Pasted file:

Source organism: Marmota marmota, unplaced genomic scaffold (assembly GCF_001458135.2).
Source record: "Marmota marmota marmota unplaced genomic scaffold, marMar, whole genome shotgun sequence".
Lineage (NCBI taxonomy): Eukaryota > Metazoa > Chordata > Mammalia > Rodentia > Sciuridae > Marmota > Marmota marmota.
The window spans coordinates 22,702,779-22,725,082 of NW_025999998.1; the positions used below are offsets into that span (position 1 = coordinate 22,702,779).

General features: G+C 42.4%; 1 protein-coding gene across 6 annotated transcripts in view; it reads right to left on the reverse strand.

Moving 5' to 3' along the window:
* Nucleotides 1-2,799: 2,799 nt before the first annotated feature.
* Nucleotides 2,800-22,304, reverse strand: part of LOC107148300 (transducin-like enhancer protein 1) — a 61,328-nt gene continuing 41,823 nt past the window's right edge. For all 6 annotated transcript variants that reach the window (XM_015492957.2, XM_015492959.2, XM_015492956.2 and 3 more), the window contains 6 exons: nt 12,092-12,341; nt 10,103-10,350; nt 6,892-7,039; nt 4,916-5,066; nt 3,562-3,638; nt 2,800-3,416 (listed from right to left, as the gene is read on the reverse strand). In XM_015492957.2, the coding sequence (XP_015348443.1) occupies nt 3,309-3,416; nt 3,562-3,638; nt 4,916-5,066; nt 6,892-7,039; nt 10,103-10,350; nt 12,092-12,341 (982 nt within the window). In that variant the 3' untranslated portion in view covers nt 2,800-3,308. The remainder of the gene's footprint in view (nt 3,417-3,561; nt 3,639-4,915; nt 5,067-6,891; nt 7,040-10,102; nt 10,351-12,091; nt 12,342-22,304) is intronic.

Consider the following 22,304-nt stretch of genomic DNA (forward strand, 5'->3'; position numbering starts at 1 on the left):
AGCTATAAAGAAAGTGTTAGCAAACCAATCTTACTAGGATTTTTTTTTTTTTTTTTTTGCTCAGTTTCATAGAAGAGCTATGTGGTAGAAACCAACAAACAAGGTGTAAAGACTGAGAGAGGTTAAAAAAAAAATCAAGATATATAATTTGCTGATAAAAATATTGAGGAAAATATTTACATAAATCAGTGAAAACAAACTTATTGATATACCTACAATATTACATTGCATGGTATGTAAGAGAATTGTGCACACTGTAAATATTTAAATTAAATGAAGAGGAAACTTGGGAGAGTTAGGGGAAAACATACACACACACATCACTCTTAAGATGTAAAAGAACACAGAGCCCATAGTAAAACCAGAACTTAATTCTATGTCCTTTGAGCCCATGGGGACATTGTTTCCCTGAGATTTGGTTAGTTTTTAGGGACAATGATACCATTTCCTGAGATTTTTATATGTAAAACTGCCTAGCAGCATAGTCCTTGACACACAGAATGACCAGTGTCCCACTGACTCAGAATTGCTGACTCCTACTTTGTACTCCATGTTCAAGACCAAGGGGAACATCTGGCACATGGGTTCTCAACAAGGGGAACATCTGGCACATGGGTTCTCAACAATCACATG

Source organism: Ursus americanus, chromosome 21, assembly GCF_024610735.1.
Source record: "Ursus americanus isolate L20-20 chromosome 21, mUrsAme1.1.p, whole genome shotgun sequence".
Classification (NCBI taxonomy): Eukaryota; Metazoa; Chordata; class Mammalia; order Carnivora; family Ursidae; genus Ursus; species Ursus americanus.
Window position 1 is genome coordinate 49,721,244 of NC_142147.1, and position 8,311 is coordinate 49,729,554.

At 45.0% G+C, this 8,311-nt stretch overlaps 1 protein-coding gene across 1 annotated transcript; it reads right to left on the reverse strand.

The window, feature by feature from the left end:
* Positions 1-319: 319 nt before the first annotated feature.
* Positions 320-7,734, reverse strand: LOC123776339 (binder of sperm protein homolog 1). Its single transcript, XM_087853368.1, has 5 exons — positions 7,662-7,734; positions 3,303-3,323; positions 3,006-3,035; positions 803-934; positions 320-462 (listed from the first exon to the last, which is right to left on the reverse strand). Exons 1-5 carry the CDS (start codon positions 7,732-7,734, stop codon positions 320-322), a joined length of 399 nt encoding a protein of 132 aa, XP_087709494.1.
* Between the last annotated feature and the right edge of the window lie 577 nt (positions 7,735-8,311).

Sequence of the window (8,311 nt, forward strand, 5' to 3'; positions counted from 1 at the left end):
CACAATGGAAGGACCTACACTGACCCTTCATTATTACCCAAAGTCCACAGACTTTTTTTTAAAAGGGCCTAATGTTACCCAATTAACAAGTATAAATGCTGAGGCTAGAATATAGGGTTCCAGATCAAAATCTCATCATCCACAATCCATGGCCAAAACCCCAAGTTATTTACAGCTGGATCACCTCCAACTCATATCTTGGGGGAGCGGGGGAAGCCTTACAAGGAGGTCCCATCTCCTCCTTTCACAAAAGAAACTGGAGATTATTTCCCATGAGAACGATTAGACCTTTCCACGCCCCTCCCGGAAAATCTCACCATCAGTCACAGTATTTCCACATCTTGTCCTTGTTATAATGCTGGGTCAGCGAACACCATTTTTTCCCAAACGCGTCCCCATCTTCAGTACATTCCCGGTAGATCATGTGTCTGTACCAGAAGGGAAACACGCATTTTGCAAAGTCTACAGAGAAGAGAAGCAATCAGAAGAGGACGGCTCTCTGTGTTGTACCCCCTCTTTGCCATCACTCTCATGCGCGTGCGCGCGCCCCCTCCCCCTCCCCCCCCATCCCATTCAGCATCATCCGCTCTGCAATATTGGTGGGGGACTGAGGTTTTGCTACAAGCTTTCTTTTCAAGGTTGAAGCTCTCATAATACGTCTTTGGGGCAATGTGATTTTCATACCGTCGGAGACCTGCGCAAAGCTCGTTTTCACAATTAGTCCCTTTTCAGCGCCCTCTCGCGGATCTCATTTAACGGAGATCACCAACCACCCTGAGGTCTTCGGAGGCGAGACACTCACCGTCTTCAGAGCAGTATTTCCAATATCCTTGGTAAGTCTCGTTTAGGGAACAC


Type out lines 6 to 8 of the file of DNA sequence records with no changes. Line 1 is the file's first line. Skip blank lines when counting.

Moving 5' to 3' along the window:
* Nucleotides 1-2,799: 2,799 nt before the first annotated feature.
* Nucleotides 2,800-22,304, reverse strand: part of LOC107148300 (transducin-like enhancer protein 1) — a 61,328-nt gene continuing 41,823 nt past the window's right edge. For all 6 annotated transcript variants that reach the window (XM_015492957.2, XM_015492959.2, XM_015492956.2 and 3 more), the window contains 6 exons: nt 12,092-12,341; nt 10,103-10,350; nt 6,892-7,039; nt 4,916-5,066; nt 3,562-3,638; nt 2,800-3,416 (listed from right to left, as the gene is read on the reverse strand). In XM_015492957.2, the coding sequence (XP_015348443.1) occupies nt 3,309-3,416; nt 3,562-3,638; nt 4,916-5,066; nt 6,892-7,039; nt 10,103-10,350; nt 12,092-12,341 (982 nt within the window). In that variant the 3' untranslated portion in view covers nt 2,800-3,308. The remainder of the gene's footprint in view (nt 3,417-3,561; nt 3,639-4,915; nt 5,067-6,891; nt 7,040-10,102; nt 10,351-12,091; nt 12,342-22,304) is intronic.